Hand pain in the dental practice: When it's not carpal tunnel

October 22, 2015

Your hands are integral to your work. Because of sustained grips and prolonged awkward postures dental professionals must employ throughout the day, they experience nearly four times the prevalence of hand, wrist and arm pain found in the general public.

Your hands are integral to your work. Because of sustained grips and prolonged awkward postures dental professionals must employ throughout the day, they experience nearly four times the prevalence of hand, wrist and arm pain found in the general public.

Since fewer dental professionals fully recover from hand pain syndromes than they do from pain in the neck, shoulder and elbow, prevention strategies and early attention to warning signs of the primary musculoskeletal disorders (MSDs) of the hand and arm are imperative to your health and career longevity.

The most commonly diagnosed disorder of the hand and wrist among dental professionals is carpal tunnel syndrome (CTS), characterized by pain, numbness and/or tingling into the palm and first three and a half fingers of the hand. However this syndrome is frequently misdiagnosed. There are numerous musculoskeletal problems that mimic CTS, but have a completely different etiology.

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Cervical radicular pain

 Pain or paresthesias in the hand may originate in the cervical spine. Nerve roots that supply the arm and hand may become compressed as they exit the spinal vertebrae, resulting in cervical radiculopathy. Numbness in the hand may be produced by changes in neck position, and muscle stretch reflexes tend to be diminished. A positive test for this condition would be an electrodiagnostic study that would reveal a normal nerve conduction velocity, however the EMG may be abnormal in the distribution of the involved nerve root.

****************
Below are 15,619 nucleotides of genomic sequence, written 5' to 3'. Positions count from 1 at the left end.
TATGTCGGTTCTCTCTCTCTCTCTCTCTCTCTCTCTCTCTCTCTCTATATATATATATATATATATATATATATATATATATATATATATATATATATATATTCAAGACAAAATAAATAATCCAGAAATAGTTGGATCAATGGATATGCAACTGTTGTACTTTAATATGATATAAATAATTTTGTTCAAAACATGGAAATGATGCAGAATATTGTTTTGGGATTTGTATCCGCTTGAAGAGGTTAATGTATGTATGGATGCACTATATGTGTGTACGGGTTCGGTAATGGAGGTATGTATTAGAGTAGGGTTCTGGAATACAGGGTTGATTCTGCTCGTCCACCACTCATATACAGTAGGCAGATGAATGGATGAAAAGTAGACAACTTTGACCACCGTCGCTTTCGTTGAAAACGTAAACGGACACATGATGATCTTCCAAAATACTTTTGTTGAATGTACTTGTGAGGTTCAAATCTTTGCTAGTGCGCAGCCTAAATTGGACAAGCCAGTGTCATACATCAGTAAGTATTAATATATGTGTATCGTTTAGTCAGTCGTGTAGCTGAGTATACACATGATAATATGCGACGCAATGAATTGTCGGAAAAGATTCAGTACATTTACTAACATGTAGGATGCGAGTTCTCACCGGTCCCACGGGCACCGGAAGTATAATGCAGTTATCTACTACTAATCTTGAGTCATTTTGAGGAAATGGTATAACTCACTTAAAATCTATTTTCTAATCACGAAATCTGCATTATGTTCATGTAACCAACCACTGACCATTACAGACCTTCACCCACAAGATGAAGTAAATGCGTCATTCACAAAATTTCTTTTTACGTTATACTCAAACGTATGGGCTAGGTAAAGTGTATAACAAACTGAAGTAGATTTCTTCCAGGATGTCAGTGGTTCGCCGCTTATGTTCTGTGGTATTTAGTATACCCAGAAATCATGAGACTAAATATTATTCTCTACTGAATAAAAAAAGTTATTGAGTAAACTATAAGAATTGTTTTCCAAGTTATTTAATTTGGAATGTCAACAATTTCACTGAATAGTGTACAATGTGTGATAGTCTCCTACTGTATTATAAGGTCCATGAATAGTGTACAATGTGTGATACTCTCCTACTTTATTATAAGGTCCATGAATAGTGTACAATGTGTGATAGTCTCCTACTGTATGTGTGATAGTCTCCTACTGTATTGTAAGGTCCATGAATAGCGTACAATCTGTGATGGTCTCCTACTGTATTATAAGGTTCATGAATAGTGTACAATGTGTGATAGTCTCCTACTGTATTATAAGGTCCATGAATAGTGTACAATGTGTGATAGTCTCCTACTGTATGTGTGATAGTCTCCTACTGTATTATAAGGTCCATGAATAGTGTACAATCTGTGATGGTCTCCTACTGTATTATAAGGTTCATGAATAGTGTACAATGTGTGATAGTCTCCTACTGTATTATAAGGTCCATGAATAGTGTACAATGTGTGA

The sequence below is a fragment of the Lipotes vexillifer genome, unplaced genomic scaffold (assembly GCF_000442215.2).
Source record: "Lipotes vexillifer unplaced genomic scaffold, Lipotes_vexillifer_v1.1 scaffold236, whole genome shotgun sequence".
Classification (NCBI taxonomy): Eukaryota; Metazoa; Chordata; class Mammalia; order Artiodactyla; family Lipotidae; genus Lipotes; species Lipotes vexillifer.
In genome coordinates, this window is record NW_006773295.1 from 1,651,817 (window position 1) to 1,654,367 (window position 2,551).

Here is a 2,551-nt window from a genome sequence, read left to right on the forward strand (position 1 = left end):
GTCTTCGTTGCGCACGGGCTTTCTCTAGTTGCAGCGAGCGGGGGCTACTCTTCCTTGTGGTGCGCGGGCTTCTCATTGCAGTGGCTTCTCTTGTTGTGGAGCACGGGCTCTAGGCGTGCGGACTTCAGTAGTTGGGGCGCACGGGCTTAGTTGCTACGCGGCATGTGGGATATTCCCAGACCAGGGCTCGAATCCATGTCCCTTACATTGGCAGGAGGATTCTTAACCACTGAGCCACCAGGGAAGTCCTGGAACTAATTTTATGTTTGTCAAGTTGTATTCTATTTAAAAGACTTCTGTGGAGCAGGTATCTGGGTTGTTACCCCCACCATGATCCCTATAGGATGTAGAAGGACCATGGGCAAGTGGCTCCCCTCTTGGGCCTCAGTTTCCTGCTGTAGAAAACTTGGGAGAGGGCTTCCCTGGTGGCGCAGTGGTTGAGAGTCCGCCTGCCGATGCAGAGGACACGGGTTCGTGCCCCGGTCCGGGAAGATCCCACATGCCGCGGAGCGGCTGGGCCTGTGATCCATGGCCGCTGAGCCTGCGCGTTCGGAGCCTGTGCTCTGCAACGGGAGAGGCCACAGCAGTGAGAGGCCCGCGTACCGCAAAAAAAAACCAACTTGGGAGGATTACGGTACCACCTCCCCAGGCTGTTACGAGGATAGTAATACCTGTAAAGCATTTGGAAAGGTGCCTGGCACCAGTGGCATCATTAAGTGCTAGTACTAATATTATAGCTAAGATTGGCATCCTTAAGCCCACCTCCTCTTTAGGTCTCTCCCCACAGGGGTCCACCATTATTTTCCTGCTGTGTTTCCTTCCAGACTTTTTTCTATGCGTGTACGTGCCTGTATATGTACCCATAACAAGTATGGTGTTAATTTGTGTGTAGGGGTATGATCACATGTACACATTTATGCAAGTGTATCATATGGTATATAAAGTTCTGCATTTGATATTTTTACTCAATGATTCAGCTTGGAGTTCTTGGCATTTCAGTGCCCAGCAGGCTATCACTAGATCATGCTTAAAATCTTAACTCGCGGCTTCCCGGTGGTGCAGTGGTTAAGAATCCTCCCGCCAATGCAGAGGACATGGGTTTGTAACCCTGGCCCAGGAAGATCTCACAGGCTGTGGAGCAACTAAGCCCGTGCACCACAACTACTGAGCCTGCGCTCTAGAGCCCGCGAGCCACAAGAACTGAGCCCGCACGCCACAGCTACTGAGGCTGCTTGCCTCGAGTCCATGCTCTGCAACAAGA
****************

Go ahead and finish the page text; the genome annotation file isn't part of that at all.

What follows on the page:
A skilled electromyographer, usually a neurologist or physiatrist, is essential for accurate test results. The cause of cervical radiculopathy, more often than not, is due to forward head posture, combined with degenerative changes in the facet joints of the cervical spine.

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Thoracic outlet syndrome

 In my opinion, thoracic outlet syndrome (TOS) is one of the most commonly misdiagnosed musculoskeletal disorders in dentistry. To be accurately diagnosed, TOS requires a very specific set of four diagnostic tests (which few PCPs perform), a thorough clinical evaluation and review of daily activities and work habits. Therefore, it is imperative that dental professionals insist on a referral to a physical therapist or certified hand therapist for accurate diagnosis. Thoracic outlet syndrome is a neurovascular disorder resulting from pressure on the nerves and/or blood vessels of the brachial plexus that supply the arm, fingers and hand.

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Tightness and/or trigger points in the pectoralis, anterior or middle scalenes may restrict the size of the thoracic outlet. Compression of this neurovascular bundle may cause numbness and tingling which can mimic CTS. However, TOS may also include vascular symptoms (swelling or discoloration) in the hands and fingers. The development of TOS has no involvement with the tendons and soft tissues at the wrist, but that is where the symptoms tend to be perceived.